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Helmut Schmidt, Published April 04 2013

Scout's honors: Local Eagle Scout earns eye-popping 105 merit badges

HORACE, N.D. – If you want to be the type of Eagle Scout who can soar with Travis Bruse, strap on a jet pack.

The 17-year-old has gathered 105 Boy Scout merit badges and is gunning for five more before he turns 18 in June.

That’s five times more than you need to become an Eagle Scout and one of the biggest hauls ever seen in the Northern Lights Council that includes all of North Dakota and parts of Minnesota, South Dakota and Montana.

His chock-full sash, which includes four badges that are no longer available, is missing only 30 of the 131 current merit badges a Boy Scout can earn.

It’s a rare accomplishment that calls for a major commitment. Requirements vary for each of the subject-based badges, but they can be time-consuming.

Warren Wenner, assistant director of field services for the Northern Lights Council, said Bruse leads in badges among the council’s current flock of Eagles.

“I wouldn’t know if it was the highest in history, but it certainly is one of the highest” totals for the Northern Lights Council, Wenner said.

“I had 38 (badges) as an Eagle Scout, and I thought that was a lot; 110 is huge,” Wenner said. “I can only imagine what a feat this is to try and do that. That’s pretty incredible.”

The number of badges available has varied over the years, and the Boy Scouts of America doesn’t track the scouts who have collected all the badges in their eras.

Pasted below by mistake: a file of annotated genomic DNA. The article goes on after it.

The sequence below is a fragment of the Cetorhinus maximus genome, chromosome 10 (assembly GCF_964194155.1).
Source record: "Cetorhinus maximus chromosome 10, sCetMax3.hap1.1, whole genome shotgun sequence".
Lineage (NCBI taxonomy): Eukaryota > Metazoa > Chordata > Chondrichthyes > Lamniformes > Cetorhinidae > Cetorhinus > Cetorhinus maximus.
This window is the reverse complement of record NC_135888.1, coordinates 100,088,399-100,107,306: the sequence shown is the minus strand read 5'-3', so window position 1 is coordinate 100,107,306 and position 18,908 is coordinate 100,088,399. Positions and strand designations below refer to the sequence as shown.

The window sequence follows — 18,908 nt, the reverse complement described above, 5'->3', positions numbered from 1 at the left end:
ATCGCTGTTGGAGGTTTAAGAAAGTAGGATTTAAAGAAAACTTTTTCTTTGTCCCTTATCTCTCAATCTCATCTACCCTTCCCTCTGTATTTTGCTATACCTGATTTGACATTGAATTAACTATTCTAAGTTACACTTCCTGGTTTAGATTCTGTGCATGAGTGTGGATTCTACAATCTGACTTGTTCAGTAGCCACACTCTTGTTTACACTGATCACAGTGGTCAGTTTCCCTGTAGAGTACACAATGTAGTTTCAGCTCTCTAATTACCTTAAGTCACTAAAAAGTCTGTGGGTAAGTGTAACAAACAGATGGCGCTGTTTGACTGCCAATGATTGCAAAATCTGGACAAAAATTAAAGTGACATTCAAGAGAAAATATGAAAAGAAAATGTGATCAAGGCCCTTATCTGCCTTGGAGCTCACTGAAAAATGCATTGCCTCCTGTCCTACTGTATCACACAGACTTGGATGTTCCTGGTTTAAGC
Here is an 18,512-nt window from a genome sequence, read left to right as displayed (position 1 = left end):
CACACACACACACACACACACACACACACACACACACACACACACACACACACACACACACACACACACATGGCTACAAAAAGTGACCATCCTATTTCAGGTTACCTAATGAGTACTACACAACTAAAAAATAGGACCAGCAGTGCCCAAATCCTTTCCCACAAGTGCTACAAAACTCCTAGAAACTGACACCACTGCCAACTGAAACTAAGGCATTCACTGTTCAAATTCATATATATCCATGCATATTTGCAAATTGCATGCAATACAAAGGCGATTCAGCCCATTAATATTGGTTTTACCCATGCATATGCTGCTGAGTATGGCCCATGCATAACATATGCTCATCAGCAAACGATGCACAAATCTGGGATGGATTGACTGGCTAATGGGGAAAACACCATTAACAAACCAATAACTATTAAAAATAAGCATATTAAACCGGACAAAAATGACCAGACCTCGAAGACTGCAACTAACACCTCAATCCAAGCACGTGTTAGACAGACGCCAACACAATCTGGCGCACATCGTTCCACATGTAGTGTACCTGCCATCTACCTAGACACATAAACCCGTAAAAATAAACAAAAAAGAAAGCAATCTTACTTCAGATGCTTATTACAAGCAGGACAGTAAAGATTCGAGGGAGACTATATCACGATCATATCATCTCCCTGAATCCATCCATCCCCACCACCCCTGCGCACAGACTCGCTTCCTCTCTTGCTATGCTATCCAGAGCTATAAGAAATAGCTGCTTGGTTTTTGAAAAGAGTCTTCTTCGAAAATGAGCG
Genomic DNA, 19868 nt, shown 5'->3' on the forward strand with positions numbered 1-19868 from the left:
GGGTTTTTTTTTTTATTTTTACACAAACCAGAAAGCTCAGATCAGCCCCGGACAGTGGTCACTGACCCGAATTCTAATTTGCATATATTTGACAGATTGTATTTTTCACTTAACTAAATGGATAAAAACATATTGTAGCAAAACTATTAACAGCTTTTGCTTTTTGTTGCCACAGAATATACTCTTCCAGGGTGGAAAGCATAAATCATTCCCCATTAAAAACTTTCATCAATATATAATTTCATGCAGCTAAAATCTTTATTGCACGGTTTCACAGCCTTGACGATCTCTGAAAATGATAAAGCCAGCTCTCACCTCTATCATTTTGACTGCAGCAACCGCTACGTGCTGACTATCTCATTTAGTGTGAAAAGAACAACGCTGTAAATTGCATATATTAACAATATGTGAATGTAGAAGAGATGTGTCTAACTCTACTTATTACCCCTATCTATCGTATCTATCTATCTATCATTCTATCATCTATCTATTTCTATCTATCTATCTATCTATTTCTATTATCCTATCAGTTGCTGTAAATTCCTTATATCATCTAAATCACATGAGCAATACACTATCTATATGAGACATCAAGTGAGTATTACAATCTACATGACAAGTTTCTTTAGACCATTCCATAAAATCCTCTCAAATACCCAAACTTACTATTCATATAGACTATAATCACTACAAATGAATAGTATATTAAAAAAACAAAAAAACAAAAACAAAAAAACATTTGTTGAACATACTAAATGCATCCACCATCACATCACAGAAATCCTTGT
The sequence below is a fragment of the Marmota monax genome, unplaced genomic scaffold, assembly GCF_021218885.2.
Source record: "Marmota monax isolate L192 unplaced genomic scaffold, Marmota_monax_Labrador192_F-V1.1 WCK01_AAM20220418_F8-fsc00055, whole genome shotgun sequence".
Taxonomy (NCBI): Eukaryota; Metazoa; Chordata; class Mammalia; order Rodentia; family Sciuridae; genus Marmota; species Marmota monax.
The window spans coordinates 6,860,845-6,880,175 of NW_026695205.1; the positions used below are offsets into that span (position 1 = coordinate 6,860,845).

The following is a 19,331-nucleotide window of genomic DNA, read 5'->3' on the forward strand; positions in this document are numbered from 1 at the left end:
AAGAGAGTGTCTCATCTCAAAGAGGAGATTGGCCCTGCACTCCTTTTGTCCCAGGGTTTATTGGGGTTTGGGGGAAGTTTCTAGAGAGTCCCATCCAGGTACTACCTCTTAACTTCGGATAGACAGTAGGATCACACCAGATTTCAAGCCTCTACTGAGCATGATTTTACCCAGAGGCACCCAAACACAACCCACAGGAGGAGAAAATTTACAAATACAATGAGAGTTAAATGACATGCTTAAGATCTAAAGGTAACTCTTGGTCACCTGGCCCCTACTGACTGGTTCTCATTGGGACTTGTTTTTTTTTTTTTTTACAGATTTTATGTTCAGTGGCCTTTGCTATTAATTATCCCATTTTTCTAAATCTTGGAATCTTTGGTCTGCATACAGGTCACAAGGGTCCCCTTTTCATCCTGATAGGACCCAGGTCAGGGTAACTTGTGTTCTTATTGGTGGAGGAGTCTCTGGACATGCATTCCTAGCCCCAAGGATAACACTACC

However, a website called MeritBadgeKnot.com is trying. It lists 191 Scouts who have gathered all the badges.

It takes 21 badges to become an Eagle Scout, the highest rank in Scouting.

Bruse, a tall, slender, soft-spoken youth, was drawn to Cub Scouts in fifth grade, then jumped to Boy Scouts a year later. He likes scouting for the leadership experience and community service.

“Whatever you’re going into, it (leadership) is an important thing,” Bruse said.

Since becoming an Eagle Scout, Bruse has collected 11 Eagle Palms. Each palm requires earning five more badges. Most people settle for earning three palms (bronze, gold and silver), said his mother, Connie Bruse.

“He has been such a good role model,” accumulating more than 200 hours of community service, she said. “He’s just a really nice kid that likes to help a lot.”

Travis has been accepted to North Dakota State University and plans to major in architecture.

Like many local Scouts, some of the first badges Travis earned came at Camp Wilderness, north of Park Rapids, Minn.

The most enjoyable merit badges to earn were for climbing, rifle and shotgun shooting, and fishing, he said.

He’s also proud to have earned the badges for tracking, signaling, carpentry and pathfinding that briefly were reintroduced for Scouting’s 100th anniversary in 2010.

Now he’s seeking badges in law, journalism, metalwork, composite materials and space exploration.